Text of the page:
CEO of Vocality and a delegate at the recent Breakthrough Masterclass at LOVEFiLM and BaxterStorey, Julian Bashford describes his company as a David among networking Goliaths such as Cisco and Juniper. Vocality designs and builds “first-responder” communications equipment; essentially network routers at the very leading edge of the sector for the military, emergency services, relief agencies, broadcasters and petrochemical firms. “We make the kit that goes into the field when trouble kicks off, when the flood waters have yet to subside or when news breaks,” says Julian. “So the drivers are size, weight and power, all of which are vital when you have to carry the equipment into a hostile environment like a warzone, riots or a humanitarian disaster area.”
With such demanding customers, it’s no surprise that the company Julian co-founded in 1999 has a first-class engineering heritage. For a decade, however, Vocality was driven primarily by a passion for engineering. But that changed in 2009 when Julian hired Financial Director Susan Harvey. Julian describes this as a pivotal moment for his organisation. “Having a full-time FD who has a keen eye across the entire business rather than just the numbers meant we began to make decisions more quickly and based on the long-term financial future of the company,” he explains. “We started to focus on revenue and a five-year plan. Ultimately, the stronger focus on the financials gave us a stronger position in engineering, so everyone’s a winner.”
Up until now Julian had been equal partner with co-founder and Chief Technical Officer Martin Saunders. Martin was the original engineering brains behind Vocality’s technology; Julian is a specialist in bringing products to market. The match of skills served the company well until it came to taking the next step in growing the business.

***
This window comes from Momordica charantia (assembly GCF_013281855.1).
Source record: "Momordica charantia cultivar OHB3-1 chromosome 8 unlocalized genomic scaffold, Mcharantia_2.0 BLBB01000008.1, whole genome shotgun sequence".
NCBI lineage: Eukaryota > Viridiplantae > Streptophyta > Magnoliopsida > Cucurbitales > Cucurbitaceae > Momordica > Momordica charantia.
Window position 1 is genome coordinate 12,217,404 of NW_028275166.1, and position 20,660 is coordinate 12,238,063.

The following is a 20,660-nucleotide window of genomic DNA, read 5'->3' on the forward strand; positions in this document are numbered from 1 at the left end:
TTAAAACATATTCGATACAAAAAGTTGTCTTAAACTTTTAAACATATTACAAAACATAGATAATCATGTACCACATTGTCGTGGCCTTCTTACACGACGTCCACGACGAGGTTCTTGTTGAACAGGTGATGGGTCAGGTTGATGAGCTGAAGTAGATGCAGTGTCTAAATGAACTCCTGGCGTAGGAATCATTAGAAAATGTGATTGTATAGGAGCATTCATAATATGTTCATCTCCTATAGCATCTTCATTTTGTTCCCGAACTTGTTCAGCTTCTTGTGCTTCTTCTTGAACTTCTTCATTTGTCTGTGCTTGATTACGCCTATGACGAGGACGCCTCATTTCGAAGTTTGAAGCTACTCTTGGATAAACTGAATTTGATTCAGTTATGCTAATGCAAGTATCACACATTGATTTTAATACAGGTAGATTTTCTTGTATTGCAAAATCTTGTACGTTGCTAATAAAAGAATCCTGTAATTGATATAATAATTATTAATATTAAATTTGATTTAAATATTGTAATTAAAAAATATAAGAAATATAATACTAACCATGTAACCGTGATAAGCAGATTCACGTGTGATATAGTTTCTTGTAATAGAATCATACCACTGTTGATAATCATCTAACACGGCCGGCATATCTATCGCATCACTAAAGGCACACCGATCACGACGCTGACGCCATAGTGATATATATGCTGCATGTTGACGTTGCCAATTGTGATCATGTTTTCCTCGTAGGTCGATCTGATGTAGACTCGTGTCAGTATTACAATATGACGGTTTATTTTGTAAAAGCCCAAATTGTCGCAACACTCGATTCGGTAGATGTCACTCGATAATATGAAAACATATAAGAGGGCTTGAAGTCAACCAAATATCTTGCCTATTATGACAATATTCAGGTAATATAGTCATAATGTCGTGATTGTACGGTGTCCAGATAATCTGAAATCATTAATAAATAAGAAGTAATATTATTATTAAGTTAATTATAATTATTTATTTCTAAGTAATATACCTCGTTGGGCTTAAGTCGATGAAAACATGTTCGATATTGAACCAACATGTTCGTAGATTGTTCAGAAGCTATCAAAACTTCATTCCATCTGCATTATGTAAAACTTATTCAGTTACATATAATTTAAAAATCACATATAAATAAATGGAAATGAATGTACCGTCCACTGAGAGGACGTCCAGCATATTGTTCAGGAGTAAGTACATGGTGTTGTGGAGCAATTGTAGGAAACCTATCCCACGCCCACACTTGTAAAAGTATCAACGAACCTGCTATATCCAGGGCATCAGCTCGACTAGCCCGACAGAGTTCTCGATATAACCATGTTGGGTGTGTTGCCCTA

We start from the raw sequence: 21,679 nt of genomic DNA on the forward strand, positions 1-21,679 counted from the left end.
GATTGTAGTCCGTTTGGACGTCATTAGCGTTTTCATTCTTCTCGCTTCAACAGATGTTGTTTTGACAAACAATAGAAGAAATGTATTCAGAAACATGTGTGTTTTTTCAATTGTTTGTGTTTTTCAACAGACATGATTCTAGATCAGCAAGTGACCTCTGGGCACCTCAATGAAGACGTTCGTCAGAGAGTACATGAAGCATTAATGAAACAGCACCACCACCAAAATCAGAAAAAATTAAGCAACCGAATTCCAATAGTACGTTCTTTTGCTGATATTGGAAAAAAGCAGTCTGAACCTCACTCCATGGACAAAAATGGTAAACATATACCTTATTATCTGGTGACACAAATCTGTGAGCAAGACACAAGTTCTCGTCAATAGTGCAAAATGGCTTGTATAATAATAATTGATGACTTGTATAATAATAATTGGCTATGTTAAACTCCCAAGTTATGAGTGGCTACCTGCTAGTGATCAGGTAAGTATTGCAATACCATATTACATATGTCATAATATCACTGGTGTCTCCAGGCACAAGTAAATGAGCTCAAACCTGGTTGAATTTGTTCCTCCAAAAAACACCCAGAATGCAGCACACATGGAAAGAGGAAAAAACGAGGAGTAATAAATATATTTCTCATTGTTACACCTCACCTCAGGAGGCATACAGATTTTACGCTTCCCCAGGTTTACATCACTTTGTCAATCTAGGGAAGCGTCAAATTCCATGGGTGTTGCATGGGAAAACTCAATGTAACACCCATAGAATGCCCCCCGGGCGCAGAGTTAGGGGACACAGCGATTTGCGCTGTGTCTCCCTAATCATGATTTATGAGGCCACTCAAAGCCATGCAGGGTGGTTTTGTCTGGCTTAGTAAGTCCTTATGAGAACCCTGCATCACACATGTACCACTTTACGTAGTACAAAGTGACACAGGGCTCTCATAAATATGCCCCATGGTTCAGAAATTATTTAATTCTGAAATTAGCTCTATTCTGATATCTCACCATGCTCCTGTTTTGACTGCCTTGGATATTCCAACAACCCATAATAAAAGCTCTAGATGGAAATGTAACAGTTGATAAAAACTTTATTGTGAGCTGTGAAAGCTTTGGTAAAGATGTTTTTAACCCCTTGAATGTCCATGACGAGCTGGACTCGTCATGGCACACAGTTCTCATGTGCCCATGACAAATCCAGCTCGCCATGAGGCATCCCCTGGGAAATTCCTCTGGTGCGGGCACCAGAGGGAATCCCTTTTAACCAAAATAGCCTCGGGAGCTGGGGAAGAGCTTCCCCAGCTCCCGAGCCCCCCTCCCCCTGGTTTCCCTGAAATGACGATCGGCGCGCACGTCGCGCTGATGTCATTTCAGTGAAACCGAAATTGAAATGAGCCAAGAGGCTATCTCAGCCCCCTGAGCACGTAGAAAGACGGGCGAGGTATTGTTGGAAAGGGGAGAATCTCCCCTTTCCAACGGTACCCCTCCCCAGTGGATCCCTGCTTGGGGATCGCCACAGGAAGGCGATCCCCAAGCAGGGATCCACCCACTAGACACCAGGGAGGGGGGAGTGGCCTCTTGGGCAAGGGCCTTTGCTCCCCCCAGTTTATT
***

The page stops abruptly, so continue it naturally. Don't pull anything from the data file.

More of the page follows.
“We’d begun to tread water,” says Julian. “The challenge was that the decisions were made in the engineering department, which had dominion over the whole of the business. But we’d reached the point where the business was overstaffed in all the wrong areas.” He adds, “2010 was a year of serious introspection, of shakedown, to realise what we could achieve if we really got our act together. "
"In our hearts, we view 2010 as the year Vocality really came of age as we started to appreciate the opportunity and the potential, and that a small company from England could actually challenge and win against the majors.”Julian Bashford
After a year of rethinking the business, Vocality established its senior management team reporting directly to Julian as CEO, and since then, with a renewed focus on customer requirements, business has flourished. In 2011 revenue was up and the basis of the business was expanding rapidly. Julian is quick to point out that the change came entirely out of the team’s collective drive for success, while he is afforded the pleasure of steering the team’s direction.